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Kleefisch talks jobs for veterans



Kleefisch
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Lt. Gov. Rebecca Kleefisch addresses the Machinery Haulers Association during one of their annual meetings. Kleefisch stressed the importance of creating opportunities for veterans.

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July 31, 2012 | 02:32 PM
FONTANA — The high rate of unemployment among the state's returning veterans is a major concern for Lt. Gov. Rebecca Kleefisch.

Speaking at the Machinery Haulers Association meeting July 26, she said veterans unemployment rate is double that of nonveterans.

"Our Iraq and Afghanistan veterans are returning home to unemployment rates that are nowhere near our state unemployment rates," Kleefisch said. "Our unemployment rate is about 7 percent in Wisconsin, but sadly, when our Iraq and Afghanistan veterans return home they're looking at unemployment rates at 13 to 15 percent."

Because of this, she's made a major goal in her term to smooth the transition between military and civilian jobs.

"We've eased the path that veterans can take to transfer their learned skill sets into certificates," Kleefisch said. "This group of men and women have remarkable skill sets, who can function under pressure, understand the chain of supply, understand the chain of command, know they have to show up for work on time. This is a great group of men and women, and they aren't coming home to the opportunities they deserve."

In February, Gov. Scott Walker declared 2012 "The Year of the Veteran." Kleefisch said this was to create even more awareness for the difficulties veterans face integrating into civilian jobs.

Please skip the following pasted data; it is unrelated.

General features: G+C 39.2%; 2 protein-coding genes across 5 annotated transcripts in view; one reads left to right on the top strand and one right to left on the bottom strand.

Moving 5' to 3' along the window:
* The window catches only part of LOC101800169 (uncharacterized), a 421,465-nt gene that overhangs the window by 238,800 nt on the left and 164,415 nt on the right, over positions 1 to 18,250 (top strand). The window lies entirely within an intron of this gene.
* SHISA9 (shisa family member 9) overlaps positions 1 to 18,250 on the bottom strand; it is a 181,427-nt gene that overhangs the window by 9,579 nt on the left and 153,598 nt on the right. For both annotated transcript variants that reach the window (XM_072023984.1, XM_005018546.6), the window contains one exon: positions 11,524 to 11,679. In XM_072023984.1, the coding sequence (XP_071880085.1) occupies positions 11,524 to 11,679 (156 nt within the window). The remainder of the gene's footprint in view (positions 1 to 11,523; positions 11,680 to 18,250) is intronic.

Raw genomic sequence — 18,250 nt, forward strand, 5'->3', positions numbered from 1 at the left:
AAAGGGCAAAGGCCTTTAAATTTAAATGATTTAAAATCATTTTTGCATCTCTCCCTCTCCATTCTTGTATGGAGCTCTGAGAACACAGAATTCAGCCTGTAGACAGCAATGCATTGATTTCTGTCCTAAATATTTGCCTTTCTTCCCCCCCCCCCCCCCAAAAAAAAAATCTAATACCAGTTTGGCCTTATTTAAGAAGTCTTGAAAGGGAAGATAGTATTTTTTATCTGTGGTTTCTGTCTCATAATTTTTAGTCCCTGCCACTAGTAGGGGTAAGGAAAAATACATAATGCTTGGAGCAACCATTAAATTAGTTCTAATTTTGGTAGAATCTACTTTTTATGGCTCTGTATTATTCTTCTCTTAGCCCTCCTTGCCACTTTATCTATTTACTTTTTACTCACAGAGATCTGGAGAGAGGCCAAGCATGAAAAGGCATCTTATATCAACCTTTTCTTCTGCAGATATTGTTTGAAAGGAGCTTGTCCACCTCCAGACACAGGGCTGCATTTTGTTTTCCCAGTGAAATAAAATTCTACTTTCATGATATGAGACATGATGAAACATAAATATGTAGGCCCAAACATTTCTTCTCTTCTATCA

"It's a way to honor them," she said. "We're having memorials and ceremonies for the anniversary of the Civil War and the Field of Honor as a big thank you. But it's also a way to get the word out about the hardships they face."

Kleefisch said she's connected with Wisconsin businesses, such as Schneider National, to help veterans get into trucking industries.

"People don't realize what an economic driver our veterans can be," she said.

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Jim Towering, president of the association, said Kleefisch was invited to speak at the meeting because of the recent economic changes in the state.

"This was primarily our safety meeting," he said. "We had people talk about changes in federal regulations and those types of things. But we also always want to have a highlight speaker on the economy."

Several Wisconsin based companies are in the group, Towering said. Organized 50 years ago, the group now meets three times a year to have forums on common trucking industry issues.

"It's also just a chance to get together," Towering said. "There are a lot of long standing relationships."

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